Tape was used as a backup for so long it's not natural to imagine disc playing a better role. But it does today. Your HP 3000 might need a System Load Tape one day for recovery purposes. When the SLT you've carefully preserved cannot be read by any tape drive, that mean be a hard stop for your historic HP 3000. Sieler suggested that an image of a 3000's startup volume, captured and stored on another disk, could do the same thing as an SLT reload. The 3000 would have to be fully quiesced to get the best image. But if it was not, the disc image could still work; it would just require an immediate reboot of the 3000. 

Those are circumstances that a historic records 3000 could withstand. A transaction processing system is harder to quiesce. The world still has 3000s processing transactions today, and for a long time to come.

Query Google about how to capture a disk image of a 3000's startup volume. Better yet, reach out to the 3000 support company for your datacenter. If you don't have one, here's an opportunity to correct that oversight. Reach out and get the assurance you need that your 3000's ability to report history will remain strong and clear. Do it before you're forced to find out the old tape drives won't read what you need to keep that server on duty.

06:53 PM in Homesteading | Permalink | Comments (0)

July 09, 2018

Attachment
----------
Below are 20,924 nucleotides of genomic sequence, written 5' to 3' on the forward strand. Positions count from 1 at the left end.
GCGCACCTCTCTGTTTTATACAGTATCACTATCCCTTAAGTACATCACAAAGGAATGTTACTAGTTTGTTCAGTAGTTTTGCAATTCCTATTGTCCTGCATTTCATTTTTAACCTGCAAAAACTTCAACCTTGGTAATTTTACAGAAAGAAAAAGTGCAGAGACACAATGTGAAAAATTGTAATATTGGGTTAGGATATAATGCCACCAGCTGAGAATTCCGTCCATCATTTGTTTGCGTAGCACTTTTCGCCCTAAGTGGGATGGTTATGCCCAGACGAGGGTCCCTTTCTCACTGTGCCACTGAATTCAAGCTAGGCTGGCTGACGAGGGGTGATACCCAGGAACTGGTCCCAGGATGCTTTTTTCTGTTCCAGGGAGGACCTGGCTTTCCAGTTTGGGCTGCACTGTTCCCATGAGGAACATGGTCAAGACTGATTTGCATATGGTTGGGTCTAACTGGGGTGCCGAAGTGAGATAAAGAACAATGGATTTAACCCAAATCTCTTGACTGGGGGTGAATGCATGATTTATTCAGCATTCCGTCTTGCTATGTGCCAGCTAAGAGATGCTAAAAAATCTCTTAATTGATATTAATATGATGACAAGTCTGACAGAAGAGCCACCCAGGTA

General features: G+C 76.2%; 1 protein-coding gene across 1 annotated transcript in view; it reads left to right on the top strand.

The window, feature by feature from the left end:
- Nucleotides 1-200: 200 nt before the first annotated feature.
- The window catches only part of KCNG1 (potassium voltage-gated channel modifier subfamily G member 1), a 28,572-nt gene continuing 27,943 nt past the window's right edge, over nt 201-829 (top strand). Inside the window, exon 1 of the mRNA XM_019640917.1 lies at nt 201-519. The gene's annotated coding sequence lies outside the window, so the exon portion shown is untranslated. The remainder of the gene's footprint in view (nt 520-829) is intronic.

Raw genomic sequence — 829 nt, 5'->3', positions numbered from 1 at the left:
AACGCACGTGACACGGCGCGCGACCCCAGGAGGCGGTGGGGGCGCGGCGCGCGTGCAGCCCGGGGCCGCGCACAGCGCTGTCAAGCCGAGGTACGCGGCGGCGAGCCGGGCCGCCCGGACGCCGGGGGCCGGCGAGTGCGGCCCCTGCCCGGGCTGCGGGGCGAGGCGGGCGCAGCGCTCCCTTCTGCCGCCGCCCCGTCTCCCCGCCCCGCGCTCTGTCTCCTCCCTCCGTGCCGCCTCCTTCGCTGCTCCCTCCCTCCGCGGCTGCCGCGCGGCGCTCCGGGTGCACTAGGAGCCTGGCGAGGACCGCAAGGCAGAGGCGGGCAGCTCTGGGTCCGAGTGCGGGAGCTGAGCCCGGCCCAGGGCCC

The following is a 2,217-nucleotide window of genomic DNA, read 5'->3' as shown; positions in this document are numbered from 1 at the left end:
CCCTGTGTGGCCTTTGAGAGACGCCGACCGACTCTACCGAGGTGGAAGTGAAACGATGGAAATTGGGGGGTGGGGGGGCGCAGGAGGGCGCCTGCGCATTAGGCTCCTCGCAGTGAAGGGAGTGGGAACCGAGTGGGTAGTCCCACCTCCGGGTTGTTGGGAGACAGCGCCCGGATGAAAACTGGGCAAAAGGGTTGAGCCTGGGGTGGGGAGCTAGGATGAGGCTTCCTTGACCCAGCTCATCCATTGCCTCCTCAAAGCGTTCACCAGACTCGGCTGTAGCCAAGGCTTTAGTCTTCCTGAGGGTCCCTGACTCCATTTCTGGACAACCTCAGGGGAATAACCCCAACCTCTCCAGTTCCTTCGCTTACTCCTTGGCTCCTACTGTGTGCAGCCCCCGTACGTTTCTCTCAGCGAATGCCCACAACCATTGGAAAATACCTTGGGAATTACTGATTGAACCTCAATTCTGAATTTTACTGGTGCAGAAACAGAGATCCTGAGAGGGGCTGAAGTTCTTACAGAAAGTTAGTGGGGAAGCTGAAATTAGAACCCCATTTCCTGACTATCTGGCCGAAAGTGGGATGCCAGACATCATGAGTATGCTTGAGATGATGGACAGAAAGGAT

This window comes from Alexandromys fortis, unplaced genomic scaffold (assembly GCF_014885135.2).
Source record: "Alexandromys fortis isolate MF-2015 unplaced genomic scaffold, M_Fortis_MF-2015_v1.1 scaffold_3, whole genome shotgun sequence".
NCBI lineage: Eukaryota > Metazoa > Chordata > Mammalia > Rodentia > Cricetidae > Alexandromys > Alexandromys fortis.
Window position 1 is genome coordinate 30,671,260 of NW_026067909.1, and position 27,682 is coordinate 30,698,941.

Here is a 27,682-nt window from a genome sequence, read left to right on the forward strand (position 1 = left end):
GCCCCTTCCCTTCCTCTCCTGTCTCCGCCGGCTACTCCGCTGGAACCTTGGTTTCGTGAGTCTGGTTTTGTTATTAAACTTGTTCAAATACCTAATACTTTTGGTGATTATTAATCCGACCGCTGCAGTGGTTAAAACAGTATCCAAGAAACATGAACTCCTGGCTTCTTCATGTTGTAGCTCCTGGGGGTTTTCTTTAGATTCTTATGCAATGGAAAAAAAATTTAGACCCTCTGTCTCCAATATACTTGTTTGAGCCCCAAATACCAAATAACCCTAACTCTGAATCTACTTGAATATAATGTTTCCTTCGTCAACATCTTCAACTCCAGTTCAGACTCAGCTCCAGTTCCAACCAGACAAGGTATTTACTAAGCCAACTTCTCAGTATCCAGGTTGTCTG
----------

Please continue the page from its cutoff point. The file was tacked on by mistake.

Local advice guided bets for 3000 users

Interex Playing CardAt this summer's 3000 Reunion, close to two dozen friends and colleagues broke bread, watched video, asked questions and listened to advice. There was a local flavor to the visitor's register. There was also experience shared about what bets to avoid if you're homesteading.

Steve Cooper and Stan Sieler of Allegro were on hand, sharing advice and 1987 Interex playing cards (that was Stan, still a magician after many years, passing out a pack as he ducked into the meeting). Vicky Shoemaker of Taurus Software came in from Palo Alto, and Orly Larson drove five minutes from his Sunnyvale home. Tom McNeal was also local to the event, and Linda Roatch (managing newspaper servers at the San Jose Mercury News) was part of the contingent on the Orly Larson pre-conference night.

Everyone else at the meeting and the tour of the Apple Park HQ next door was an out of towner. Some were way out of town, from England or Toronto. Traveling used to be a part of the 3000 community experience, in the era before FaceTime, Skype, and texting. We once needed to be near one another to learn something or to share a joke.

Local storage, though, was discouraged in advice during that afternoon. In this case nothing could be more local than internal devices. Under the topic of Eliminating Single Points of Failure, users were advised to get rid of the single points of failure of internal peripherals for their HP 3000s. Be redundant. DDS tape drives and disk drives are better off outside of the 3000's cabinets. To be honest, tape media of any kind "is the bane of my existence," said Ralph Bagen of the MPE Support Group.